Opticianry is defined by how well the eyewear makes contact with the patient.
Opticians must assume responsibility for loss of market share.
a big disparity today in the quality of
optical dispensary is a health and wellness
facility where Opticians
optical outlets are 'ready-to-wear' stores
POINTS TO PONDER
"What do Dentists, Manicurists, Hairstylists and Opticians
Opticians relate to consumers as Customers,
"The real challenge for any Optician is to handcraft a symmetrically
is ultimately defined by how well the eyewear makes
"Dentists, Manicurists and Hairstylists make direct, tactile contact with the
"The closer providers are to the Patient, i.e., laying hands directly on
Retail Optical paradigm needs a long overdue shift to the point
"Man's purpose is to serve. Service is an intrinsic value, not a
OpticiansForThePeople.com is devoted to the principle that the prescription eyewear Consumer is best served only when they receive competent, 3-Dimesional Dispensing services, i.e., in-depth Discovery, bias-free Design, and hands-on Delivery of eyewear from a skilled Dispenser. In other words, Consumers deserve a) a full discovery in-depth lifestyle interview, b) comprehensive design of lenses and frame, and c) hands-on, in place, on-the-face delivery of service including multi-dimensional, handcrafted, form-fitted eyewear. Anything less is unacceptable. See Letter to Eye Care Professionals.
Independent Opticians Do It Better
Too many retail optical stores owe their allegiance to stockholders, not Consumers. Ophthalmic consumers are better served in most cases by Independent Optical Dispensaries, whose Opticians tend to be more caring and experienced, more flexible with their policies, and more inclined to put service ahead of sales, and prudence ahead of profit since they serve the consumer directly with more accountability for their actions. See GlassesOnlineWarning.com. See Common Complaints and Causes. See Find a skilled Optician in your area.
As senior, independent Ophthalmic Healthcare Providers, we are interested in sharing our experience as dispensers of prescription eyewear. If you are a Consumer who recognizes the decades-old decline in dispensing skills and you need any assistance, please contact us here.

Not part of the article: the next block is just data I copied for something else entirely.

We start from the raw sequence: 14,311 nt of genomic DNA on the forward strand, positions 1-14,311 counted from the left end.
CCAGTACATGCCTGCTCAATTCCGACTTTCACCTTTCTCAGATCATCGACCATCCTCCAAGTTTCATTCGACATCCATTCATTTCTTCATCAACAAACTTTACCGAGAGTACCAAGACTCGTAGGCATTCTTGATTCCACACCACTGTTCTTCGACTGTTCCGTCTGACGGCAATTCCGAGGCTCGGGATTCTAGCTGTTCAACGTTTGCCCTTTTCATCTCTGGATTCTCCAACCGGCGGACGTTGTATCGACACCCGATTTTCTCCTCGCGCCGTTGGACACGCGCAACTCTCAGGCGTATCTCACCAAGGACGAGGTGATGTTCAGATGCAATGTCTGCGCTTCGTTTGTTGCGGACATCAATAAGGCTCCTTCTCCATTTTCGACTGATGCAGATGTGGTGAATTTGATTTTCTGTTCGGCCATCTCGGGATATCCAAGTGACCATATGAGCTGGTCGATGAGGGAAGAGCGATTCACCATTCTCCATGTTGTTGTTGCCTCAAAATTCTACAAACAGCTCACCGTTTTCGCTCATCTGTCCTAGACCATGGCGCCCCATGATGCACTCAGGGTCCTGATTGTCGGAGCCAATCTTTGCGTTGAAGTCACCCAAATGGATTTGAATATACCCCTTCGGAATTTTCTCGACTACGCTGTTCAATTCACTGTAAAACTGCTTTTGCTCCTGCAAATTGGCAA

The Open Letter to the American consumer, which follows, presents a 'Bird's eye' view of a) the business model in use today by many Retail Optical Dispensaries; b) the conflicted relationship between experienced Opticians and many Retail Managers and Executives; c) the retailing practices, which have led to a steep and steady decline in the practical design and up-close-and-personal, and on-the-face delivery of custom-fitted, prescription eyewear; d) practical remedies.
The opinions and conclusions are based first, on our direct observation and experience, and second, on the first hand testimonials of Patients with whom we have had the opportunity of serving. And they are presented with the hope that consumers will resonate and be inspired and motivated to demand improvements in the training of Opticians. Note: An abbreviated version of the Open Letter appears in the November 2009 edition of Eye Care Professional Magazine.
Open Letter To Consumers
First, a brief personal history about Hari Singh Bird, Optician, the author of this narrative. Mr. Bird's career as an Optician began following active duty with the U.S. Marine Corps and his subsequent employment with an American Optical Company Branch Laboratory in 1958. He spent more than 2 years in all phases of Laboratory operations as a Lab Technician, which included hand surfacing, power generation, hand stone and automatic edging, bench work, finishing, final inspection and hands-on-the-Patient custom fitting.** (At that time AO and B&L, Bausch and Lomb, laboratories dispensed eyewear to the public at the request of eye care practitioners, i.e., MD's and OD's. See OpticianryToday.com for additional background.) Mr. Bird then became the Manager of an AO Branch Laboratory, and later a Sales Rep for American Optical lenses, frames, and ophthalmic instruments. He subsequently returned to Ophthalmic Dispensing with a joint MD-OD practice. He holds active Dispensing Optician licenses in Florida and Arizona. He is also ABO, American Board of Opticianry, and NCLE, National Contact Lens Examiners, certified. He is a current member of POF, Professional Opticians of Florida, and he has several years experience as the owner of an independent, privately operated Ophthalmic Dispensary, and more recently as a Licensed Optician for a retail optical chain. See DispensingGuidelines.com.